Wednesday, July 19, 2017

Flare by Jonathan Maas

Trying to live a frugal life I get free science fiction novels from Freebooksy. It's not just scifi, you can pick your genera. It's used, I think, to increase sales so that it looks like lots of people are buying a book. Looking now Flare is 99 cents, not free.

This book won an award, and even though obscure, means something, so I checked it out.

This book comes in 3 parts. An apocalyptic survivalist adventure, the theological discussion and then a kind of working through of the discussion.

The question is whether you would like to live in a kingdom of peace (Isaiah 11:1-9) or be realistic and live in the world of dog eat dog. The question is not which one is more realistic, fits better with what we see in the world. Rather it asks you whether you would want to live with a bunch of monks or in some kind of mad max kind of world, beyond the thunderdome.

Of course we know the answer. We'd rather live in a monastery than Mad Max world. Now the novel spins of and explores these ideas in concrete ways. In the book, the shelter has to keep people out, and a hero of the book can't forget others. In a way, that's the Christian way. But to really keep a kind of pure land, you need to keep people out.

There are some people that would choose the Mad Max world for the adventure. I'm not denying that. And you could go live in the Mad Max world and try to build a pure land, a kingdom of peace.

Then I was in the park with my daughter who is a year and a half.

I talk to the people in the park. There is a nanny from the Philipines. The mothers are from India, Russia, Albania, Poland, Israel and all over the Asian and Hispanic world. It's a truly New York City park, a melting pot or a tossed salad, which ever you prefer. The people are sweet. They offer food to my daughter. When she takes someone's toy, I intercede and encourage her not to grab and to share. Nobody gets away with any egregious behaviors.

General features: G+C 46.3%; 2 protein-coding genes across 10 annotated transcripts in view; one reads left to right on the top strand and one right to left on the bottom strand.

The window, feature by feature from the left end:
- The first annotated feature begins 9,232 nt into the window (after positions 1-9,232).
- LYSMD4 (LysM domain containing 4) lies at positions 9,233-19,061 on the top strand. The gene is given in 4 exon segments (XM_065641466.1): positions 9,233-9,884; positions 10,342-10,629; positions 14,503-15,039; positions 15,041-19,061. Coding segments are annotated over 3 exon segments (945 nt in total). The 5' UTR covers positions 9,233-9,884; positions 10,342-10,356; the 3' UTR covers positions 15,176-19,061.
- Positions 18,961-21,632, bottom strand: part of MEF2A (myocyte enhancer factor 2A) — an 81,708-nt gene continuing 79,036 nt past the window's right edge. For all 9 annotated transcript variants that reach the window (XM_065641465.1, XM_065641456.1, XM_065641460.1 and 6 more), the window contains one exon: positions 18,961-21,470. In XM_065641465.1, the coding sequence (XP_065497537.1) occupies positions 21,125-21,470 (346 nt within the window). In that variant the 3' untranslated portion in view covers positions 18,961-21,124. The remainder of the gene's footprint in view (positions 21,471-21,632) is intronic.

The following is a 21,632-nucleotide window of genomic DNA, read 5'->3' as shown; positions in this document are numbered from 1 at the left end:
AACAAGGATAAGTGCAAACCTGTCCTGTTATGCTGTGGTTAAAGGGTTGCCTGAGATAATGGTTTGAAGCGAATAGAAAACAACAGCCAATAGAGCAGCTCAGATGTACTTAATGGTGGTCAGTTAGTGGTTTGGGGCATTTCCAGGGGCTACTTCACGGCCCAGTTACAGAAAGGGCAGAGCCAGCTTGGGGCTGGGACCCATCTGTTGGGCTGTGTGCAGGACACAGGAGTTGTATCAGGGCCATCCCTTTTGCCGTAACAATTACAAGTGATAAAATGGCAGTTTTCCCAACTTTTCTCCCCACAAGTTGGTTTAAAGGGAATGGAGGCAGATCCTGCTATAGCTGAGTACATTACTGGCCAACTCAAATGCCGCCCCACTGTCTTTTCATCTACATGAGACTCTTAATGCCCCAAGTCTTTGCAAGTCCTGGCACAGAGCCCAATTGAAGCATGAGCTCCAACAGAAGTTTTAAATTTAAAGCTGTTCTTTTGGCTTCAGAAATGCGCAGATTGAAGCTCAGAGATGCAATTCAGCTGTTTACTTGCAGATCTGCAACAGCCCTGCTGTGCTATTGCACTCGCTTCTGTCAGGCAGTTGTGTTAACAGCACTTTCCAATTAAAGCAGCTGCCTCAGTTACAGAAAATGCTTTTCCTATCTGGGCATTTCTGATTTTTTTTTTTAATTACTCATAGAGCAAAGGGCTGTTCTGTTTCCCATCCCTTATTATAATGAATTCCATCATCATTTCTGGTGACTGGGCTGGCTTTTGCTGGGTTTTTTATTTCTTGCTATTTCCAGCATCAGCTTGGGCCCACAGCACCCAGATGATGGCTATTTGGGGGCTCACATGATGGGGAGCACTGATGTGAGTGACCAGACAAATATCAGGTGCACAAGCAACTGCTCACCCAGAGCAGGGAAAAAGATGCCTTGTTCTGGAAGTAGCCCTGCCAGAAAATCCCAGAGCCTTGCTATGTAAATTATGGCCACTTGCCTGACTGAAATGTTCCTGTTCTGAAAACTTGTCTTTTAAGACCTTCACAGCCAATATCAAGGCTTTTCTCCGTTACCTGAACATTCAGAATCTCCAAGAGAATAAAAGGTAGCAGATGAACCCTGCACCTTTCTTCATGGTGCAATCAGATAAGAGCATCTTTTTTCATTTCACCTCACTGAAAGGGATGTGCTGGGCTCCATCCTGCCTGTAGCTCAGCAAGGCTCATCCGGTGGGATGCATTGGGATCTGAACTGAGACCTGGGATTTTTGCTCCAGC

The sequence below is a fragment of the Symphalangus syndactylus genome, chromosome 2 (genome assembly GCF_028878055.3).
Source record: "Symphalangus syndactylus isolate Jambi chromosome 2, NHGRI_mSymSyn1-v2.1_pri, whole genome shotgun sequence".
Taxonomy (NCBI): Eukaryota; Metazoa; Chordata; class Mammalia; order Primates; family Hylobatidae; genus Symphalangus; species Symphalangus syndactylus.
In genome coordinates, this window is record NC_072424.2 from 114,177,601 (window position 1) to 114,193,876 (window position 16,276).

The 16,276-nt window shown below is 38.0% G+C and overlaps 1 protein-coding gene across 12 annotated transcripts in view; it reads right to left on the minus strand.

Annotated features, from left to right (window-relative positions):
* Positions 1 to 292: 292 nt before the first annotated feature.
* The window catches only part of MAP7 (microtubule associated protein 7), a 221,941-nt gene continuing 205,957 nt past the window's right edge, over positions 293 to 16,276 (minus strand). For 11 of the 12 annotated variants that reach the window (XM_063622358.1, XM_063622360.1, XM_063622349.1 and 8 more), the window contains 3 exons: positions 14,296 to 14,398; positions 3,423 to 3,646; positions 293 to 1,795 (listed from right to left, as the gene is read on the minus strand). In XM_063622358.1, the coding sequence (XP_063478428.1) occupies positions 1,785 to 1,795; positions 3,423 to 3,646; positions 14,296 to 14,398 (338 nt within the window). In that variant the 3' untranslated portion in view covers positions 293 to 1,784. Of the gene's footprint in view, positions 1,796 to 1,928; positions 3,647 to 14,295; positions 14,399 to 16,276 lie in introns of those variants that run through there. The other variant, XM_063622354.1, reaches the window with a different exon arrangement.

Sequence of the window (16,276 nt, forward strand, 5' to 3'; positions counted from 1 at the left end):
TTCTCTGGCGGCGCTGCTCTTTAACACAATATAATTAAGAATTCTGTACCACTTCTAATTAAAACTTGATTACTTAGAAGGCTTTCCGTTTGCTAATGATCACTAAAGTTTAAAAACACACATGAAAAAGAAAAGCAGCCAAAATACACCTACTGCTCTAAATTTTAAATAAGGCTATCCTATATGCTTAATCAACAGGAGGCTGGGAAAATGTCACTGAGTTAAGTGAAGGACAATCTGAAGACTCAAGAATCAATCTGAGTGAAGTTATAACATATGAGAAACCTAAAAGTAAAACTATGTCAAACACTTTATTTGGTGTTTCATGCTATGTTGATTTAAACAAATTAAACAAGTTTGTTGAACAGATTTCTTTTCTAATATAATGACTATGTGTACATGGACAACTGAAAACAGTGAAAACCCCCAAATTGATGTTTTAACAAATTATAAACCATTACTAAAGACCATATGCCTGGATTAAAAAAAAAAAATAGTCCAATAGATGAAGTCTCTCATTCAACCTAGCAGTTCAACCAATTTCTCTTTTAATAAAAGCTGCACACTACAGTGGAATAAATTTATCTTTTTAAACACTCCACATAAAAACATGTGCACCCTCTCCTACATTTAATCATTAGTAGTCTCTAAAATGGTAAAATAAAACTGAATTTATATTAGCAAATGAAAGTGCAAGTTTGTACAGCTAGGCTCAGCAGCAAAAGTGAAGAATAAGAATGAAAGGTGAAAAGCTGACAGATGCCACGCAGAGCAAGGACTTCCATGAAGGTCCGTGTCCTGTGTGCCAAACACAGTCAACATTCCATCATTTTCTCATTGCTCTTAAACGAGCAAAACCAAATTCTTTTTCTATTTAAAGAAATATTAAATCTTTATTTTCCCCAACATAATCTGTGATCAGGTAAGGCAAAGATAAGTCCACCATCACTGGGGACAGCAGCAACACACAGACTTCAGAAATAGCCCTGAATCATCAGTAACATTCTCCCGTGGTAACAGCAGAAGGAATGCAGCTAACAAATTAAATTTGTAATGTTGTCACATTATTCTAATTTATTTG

Then the local preschool comes over. They are a great preschool that is inclusive for children with disabilities. The women (mostly) who work there are angels. Same situation, if someone pushes someone or grabs something, they get a quick speaking to.

I realized that was about as close to a pure land as I was going to get. Ever since reading Great Faith, Great Wisdom, I have listened to, read and thought about the pure land scriptures. I guess they are similar to the Kingdom of Peace from Isaiah.

They talk about the pure land being filled with jewels, but I think of a more sparse setting, with just really well crafted buildings and furniture. Lots of green, gardens with variety. The birds sing the dharma. The food is amazing. The technology doesn't glitch, and leads you to others, and is open source. All projects have a cooperative platform. Nobody is in a rush.

The park has garbage, New Yorkers in truth are dirty, don't feel like holding onto something until they see a garbage. My daughter picks up the garbage and puts it where it belongs. Sometimes older kids are mean and a ball comes whizzing into a small children area. I throw the ball out into the field that is empty, but the kids just go back to where they were playing. It's not perfect. Sometimes I get snubbed by another parent, or I say something unskillful. I still think it's the closest I get to a pure land.

I have an image of a woman with a book studying. Her husband is chasing the children around. Usually Judaism can be seen as sexist, but these two worked it out. There is hope of raising above to equality, fraternity and justice for all.

Liberté, égalité, fraternité

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